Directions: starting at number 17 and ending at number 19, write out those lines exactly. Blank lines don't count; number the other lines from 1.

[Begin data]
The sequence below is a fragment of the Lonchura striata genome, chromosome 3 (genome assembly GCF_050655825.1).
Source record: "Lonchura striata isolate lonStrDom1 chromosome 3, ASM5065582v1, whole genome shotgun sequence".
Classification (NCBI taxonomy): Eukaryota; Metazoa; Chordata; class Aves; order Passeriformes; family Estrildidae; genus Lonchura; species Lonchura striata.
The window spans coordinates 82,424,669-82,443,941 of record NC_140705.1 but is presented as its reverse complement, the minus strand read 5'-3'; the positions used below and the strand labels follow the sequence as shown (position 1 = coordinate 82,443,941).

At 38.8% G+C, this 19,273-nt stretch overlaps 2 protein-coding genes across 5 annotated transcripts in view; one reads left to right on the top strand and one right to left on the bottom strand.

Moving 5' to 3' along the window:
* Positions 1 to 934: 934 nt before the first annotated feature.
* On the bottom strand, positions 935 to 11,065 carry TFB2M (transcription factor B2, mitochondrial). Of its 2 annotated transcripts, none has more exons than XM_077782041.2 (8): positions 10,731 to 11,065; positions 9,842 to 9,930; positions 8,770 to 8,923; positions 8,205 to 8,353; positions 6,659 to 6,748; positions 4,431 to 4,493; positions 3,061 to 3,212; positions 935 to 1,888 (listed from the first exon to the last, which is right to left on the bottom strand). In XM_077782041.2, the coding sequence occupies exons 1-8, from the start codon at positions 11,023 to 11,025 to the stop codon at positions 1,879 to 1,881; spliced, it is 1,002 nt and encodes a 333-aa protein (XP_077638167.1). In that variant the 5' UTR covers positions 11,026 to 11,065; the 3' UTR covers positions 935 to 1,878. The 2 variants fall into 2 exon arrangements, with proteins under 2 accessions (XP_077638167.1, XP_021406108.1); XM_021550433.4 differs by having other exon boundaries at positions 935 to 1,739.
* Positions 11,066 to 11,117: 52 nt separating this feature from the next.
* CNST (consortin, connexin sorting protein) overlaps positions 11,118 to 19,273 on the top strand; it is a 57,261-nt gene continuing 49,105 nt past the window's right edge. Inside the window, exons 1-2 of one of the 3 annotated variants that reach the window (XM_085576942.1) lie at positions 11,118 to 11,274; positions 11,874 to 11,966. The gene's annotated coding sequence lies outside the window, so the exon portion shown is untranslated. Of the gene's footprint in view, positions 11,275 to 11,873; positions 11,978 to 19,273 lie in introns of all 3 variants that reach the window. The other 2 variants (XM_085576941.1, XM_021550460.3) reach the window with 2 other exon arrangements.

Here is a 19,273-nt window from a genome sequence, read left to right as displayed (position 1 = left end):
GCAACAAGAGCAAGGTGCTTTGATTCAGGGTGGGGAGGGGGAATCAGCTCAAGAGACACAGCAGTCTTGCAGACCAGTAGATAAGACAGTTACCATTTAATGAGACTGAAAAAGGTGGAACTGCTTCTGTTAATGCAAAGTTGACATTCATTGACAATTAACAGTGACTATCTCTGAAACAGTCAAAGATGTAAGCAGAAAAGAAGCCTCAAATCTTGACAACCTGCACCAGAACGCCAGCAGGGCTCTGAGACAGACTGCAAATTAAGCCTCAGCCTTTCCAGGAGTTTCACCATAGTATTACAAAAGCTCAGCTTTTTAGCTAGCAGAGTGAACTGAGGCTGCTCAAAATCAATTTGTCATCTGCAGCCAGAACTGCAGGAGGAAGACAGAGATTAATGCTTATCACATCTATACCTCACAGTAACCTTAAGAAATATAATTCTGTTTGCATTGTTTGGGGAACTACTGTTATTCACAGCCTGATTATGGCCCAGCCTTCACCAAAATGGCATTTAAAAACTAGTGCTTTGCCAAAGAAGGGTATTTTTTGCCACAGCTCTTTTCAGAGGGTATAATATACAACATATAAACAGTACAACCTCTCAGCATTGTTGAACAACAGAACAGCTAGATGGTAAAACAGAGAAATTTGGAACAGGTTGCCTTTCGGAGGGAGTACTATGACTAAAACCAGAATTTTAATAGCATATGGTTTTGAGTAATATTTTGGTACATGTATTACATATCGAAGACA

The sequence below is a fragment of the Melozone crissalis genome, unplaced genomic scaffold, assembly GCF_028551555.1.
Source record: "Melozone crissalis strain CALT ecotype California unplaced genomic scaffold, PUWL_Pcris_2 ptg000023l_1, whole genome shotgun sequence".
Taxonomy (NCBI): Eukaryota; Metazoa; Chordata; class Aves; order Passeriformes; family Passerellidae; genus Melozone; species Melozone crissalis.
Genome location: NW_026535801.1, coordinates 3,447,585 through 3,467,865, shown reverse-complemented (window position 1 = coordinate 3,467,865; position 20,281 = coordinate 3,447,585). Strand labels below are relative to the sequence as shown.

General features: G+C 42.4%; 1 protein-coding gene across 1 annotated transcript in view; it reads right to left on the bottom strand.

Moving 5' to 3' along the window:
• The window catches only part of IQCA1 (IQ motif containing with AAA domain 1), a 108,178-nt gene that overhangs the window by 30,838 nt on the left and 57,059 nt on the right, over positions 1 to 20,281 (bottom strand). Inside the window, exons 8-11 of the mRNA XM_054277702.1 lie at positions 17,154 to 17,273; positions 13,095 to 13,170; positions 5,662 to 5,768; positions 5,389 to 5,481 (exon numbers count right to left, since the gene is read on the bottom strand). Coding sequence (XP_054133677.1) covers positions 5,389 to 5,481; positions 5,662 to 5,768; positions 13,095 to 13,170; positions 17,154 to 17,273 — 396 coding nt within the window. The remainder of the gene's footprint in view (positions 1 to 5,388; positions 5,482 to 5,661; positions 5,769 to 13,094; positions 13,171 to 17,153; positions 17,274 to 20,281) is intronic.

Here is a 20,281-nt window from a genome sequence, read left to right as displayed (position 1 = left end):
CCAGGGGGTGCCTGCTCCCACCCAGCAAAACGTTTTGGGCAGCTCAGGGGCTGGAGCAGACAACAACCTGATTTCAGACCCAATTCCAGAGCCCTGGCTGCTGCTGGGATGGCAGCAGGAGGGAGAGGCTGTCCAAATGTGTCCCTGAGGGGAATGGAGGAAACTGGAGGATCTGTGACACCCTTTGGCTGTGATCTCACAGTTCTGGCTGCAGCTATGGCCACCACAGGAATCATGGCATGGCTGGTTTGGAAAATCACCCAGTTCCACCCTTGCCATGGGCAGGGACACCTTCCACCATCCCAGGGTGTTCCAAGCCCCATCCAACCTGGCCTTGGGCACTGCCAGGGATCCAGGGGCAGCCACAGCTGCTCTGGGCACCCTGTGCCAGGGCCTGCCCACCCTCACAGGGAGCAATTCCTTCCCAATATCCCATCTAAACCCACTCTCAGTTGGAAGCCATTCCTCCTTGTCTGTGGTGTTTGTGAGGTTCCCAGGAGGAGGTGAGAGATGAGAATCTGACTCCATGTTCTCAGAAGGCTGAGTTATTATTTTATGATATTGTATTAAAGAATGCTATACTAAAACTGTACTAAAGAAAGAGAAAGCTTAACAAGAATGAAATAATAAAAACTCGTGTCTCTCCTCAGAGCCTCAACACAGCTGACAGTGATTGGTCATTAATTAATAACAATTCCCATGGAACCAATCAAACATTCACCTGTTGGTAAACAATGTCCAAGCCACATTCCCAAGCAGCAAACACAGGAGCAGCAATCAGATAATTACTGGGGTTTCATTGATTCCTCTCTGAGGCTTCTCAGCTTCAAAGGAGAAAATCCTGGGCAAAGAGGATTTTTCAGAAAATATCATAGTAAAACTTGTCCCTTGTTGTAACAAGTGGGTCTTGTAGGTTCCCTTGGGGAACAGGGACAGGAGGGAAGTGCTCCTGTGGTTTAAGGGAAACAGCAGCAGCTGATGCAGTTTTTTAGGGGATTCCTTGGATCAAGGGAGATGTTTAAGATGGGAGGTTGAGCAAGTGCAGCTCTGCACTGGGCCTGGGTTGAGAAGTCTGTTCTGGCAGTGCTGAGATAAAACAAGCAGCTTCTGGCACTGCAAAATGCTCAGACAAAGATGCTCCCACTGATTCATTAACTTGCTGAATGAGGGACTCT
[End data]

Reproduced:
General features: G+C 42.4%; 1 protein-coding gene across 1 annotated transcript in view; it reads right to left on the bottom strand.

Moving 5' to 3' along the window:
• The window catches only part of IQCA1 (IQ motif containing with AAA domain 1), a 108,178-nt gene that overhangs the window by 30,838 nt on the left and 57,059 nt on the right, over positions 1 to 20,281 (bottom strand). Inside the window, exons 8-11 of the mRNA XM_054277702.1 lie at positions 17,154 to 17,273; positions 13,095 to 13,170; positions 5,662 to 5,768; positions 5,389 to 5,481 (exon numbers count right to left, since the gene is read on the bottom strand). Coding sequence (XP_054133677.1) covers positions 5,389 to 5,481; positions 5,662 to 5,768; positions 13,095 to 13,170; positions 17,154 to 17,273 — 396 coding nt within the window. The remainder of the gene's footprint in view (positions 1 to 5,388; positions 5,482 to 5,661; positions 5,769 to 13,094; positions 13,171 to 17,153; positions 17,274 to 20,281) is intronic.